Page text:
Transactions set to fall in next two years amid economic uncertainty

The Council of Mortgage Lenders has revised its housing market forecasts downwards for 2017 after a hectic year in the housing market.

The trade body says the new uncertainty “partly relates” to the EU referendum result but says there were already issues such as extra Stamp Duty and falling buy-to-let transactions due to changes on buy-to-let taxation.

It had previously forecast 1.26m property transactions in 2017, but has reduced this to 1.17m. It expects a further fall in 2018 to 1.15m.

The CML warns that the real weakness is coming from second steppers and other home movers staying put due to economic uncertainty, rather than a lack of first-time buyer activity.

Its outlook said: “As most housing transactions are discretionary, it is often the case that activity levels tend to be bear the brunt of any uncertainty, as buyers and sellers wait to get a clearer picture of where the economy may be headed. For this reason, the slowdown in transactions has been compounded by economic uncertainty, as we expected.”

Paul Smee, director general of the CML, said: “Overall, the mortgage market remains resilient but is likely to plateau rather than grow much for the next couple of years.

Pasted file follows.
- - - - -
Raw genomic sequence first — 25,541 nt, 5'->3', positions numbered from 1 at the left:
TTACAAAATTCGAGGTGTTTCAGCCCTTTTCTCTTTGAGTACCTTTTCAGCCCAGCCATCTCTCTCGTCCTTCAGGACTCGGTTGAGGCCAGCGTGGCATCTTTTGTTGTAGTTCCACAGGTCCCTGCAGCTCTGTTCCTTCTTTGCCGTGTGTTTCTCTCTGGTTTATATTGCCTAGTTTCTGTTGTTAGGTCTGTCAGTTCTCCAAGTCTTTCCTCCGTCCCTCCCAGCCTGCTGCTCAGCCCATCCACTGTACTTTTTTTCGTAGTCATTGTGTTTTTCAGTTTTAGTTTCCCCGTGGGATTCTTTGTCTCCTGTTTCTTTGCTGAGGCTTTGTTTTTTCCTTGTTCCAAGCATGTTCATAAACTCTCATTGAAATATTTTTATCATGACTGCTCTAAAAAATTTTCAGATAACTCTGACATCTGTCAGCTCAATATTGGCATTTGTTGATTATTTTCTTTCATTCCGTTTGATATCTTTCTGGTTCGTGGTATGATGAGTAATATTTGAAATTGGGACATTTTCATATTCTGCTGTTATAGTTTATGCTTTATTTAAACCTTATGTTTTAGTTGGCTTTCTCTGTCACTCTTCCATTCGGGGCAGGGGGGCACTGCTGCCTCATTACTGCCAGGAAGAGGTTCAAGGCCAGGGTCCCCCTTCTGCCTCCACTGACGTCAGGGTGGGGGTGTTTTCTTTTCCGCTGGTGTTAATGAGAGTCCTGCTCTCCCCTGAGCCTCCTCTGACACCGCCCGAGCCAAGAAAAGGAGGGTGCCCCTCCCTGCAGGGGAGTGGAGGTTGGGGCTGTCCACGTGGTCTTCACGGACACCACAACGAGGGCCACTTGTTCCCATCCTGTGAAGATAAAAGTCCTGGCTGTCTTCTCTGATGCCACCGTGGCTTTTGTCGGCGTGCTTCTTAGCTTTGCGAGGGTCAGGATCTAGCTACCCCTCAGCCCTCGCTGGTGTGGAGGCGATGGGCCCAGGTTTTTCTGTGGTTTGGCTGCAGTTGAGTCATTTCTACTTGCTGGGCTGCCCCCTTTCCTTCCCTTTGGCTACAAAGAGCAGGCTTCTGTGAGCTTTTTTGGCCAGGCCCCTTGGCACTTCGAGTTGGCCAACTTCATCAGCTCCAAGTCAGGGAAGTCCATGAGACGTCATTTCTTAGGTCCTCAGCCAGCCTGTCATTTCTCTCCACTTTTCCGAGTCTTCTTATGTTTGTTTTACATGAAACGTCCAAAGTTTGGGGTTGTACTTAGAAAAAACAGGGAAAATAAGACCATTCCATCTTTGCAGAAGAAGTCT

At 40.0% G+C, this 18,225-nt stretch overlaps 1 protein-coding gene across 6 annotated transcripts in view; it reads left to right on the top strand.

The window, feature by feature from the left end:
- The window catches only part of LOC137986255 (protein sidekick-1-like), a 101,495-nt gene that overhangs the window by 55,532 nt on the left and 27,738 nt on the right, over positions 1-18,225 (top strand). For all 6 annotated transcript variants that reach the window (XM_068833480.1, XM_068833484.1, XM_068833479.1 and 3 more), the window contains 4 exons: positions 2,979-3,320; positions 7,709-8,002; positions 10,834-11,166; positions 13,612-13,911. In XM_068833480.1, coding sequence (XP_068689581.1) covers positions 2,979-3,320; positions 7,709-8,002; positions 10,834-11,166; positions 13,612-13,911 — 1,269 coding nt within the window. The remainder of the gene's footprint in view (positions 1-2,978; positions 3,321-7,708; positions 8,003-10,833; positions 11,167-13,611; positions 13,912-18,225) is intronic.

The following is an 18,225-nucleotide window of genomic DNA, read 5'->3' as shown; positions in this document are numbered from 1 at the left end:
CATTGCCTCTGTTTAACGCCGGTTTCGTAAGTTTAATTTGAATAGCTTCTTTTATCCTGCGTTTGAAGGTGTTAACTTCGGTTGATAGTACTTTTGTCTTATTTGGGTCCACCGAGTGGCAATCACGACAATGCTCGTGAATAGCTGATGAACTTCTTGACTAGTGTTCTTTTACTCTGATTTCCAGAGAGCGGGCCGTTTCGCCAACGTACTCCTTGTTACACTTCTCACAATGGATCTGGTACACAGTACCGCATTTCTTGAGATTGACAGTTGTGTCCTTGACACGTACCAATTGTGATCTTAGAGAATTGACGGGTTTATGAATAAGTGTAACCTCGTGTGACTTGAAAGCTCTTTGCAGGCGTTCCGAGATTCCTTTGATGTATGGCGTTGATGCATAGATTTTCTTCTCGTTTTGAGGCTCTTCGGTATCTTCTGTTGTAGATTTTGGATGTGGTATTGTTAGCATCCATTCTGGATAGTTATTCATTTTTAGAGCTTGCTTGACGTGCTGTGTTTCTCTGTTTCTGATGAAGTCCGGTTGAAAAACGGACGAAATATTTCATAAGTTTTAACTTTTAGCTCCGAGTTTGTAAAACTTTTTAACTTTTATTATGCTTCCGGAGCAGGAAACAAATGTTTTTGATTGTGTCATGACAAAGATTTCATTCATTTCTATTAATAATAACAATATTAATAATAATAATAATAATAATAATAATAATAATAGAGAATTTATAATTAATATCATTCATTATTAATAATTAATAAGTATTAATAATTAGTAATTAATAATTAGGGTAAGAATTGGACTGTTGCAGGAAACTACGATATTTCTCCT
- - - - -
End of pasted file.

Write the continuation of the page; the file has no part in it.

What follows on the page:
“Gross lending is likely to hover around the £250bn mark in 2016, 2017 and 2018. Property transactions look set to drift down slightly, although we do not expect house prices to fall, and net lending seems unlikely to get above £30bn next year.

“The housing market is relatively well insulated from direct Brexit effects as most activity is driven domestically, but it is not immune from more generalised economic uncertainty. And we expect any modest strengthening in home-owner lending to be rather offset by a less active house purchase market in buy-to-let, as both tax and regulatory changes bite on landlords.”

Meanwhile, Jackson-Stops and Staff is also predicting that house price inflation will slow in 2017.

Nick Leeming, chairman of Jackson-Stops & Staff, said: “There will be no change next year to the equation that has governed the property market in 2016: demand will continue to outstrip supply, which will drive up average property prices.

“House price inflation won’t be as high in 2017 as it has been in recent years, with some buyers and lenders impacted by Brexit, global political and economic uncertainty and recent property taxes in the short term.”


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Written by: Houseladder